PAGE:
Grants and Contracts Details
With the current and growing opioid epidemic in the US, there is an urgent need to ensure sufficient access to evidence-based treatments for opioid use disorder (OUD). Medication-assisted treatment (MAT) with buprenorphine provides an outpatient option that can be done in a range of settings, including primary care. Physicians can become certified to prescribe buprenorphine for a set number of patients (up to 100) via the DEA DATA 2000 waiver option. Despite the considerable need, this evidence-based treatment has not been widely adopted and geographic disparities exist in the supply of waivered physicians. While previous studies have identified some correlates of this supply, such as state policies and availability of health insurance, these have been largely observational studies. There is a growing consensus that more research is needed to understand the full range of influences upon buprenorphine prescribing practices and the extent and nature of buprenorphine treatment, particularly in rural settings. We propose to conduct a qualitative study to examine the current status of buprenorphine prescribing practices and accessibility in two states with highly rural populations, Arkansas (where there are low numbers of buprenorphine waivered physicians per capita but where the opioid epidemic is not yet severe) and Kentucky (where there is a higher number of waivered physicians per capita and the opioid epidemic is critical). This work is a crucial first step in order to develop a larger subsequent study in which we will test implementation strategies to increase the adoption of buprenorphine treatment in both states. Aim 1: Conduct interviews among DATA-waivered physicians in Arkansas and Kentucky across a range of practice settings in order to examine the range of influences upon the decision to obtain the waiver to prescribe buprenorphine as well as the barriers and facilitators to providing buprenorphine treatment. Aim 2: Conduct interviews with non-waivered primary care providers in high-overdose, rural areas in both states to explore the perceived barriers and facilitators to providing buprenorphine treatment in rural primary care settings. The proposed study is both innovative and timely; no studies to date have included an in-depth qualitative examination of the experiences of clinicians on the front lines of the opioid epidemic in the rural South about their perceived barriers and facilitators to prescribing buprenorphine and/or expanding its use in rural areas most affected by the epidemic. An important aspect of the proposed study is the inclusion of two states in different stages of the opioid epidemic: Arkansas, where the burden of opioid related morbidity and mortality has not yet been fully realized and Kentucky, where morbidity and mortality resultant from opioid use have reached unprecedented levels. In addition, the proposed study is an important first step in understanding the current landscape of buprenorphine treatment in rural states such as Arkansas and Kentucky and has significant implications for other rural states in the south seeking to expand access to buprenorphine treatment.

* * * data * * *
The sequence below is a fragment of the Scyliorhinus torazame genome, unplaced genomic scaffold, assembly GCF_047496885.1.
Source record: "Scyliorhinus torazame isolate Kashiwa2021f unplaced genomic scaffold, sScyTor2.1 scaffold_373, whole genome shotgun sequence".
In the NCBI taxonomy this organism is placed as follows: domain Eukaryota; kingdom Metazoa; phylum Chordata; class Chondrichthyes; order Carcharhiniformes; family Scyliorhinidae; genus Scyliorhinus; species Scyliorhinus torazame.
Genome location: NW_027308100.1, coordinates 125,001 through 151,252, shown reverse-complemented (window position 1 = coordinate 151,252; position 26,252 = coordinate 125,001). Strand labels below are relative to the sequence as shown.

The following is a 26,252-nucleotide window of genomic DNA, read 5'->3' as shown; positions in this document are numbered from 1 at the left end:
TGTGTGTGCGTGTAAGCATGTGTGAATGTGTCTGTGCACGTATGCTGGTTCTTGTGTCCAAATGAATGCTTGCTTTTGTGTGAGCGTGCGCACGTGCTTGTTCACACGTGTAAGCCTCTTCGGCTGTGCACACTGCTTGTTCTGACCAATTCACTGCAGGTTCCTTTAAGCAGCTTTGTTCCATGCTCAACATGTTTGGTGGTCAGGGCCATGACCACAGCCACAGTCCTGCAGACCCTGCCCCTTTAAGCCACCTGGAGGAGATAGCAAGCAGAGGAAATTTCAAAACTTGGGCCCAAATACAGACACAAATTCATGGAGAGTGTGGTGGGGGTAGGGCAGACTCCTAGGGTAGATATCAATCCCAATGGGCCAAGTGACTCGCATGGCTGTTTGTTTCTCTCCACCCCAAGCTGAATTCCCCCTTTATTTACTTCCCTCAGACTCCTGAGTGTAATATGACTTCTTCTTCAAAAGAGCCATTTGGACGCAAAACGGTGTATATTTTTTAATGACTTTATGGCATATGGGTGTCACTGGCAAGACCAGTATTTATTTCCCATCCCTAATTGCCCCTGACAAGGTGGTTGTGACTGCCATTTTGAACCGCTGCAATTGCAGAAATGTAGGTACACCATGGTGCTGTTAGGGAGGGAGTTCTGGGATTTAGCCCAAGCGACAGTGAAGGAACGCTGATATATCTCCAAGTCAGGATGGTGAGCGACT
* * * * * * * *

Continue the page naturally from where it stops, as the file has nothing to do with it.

|Effective start/end date
|6/15/18 → 5/30/20
- University of Arkansas Medical Sciences: $71,177.00
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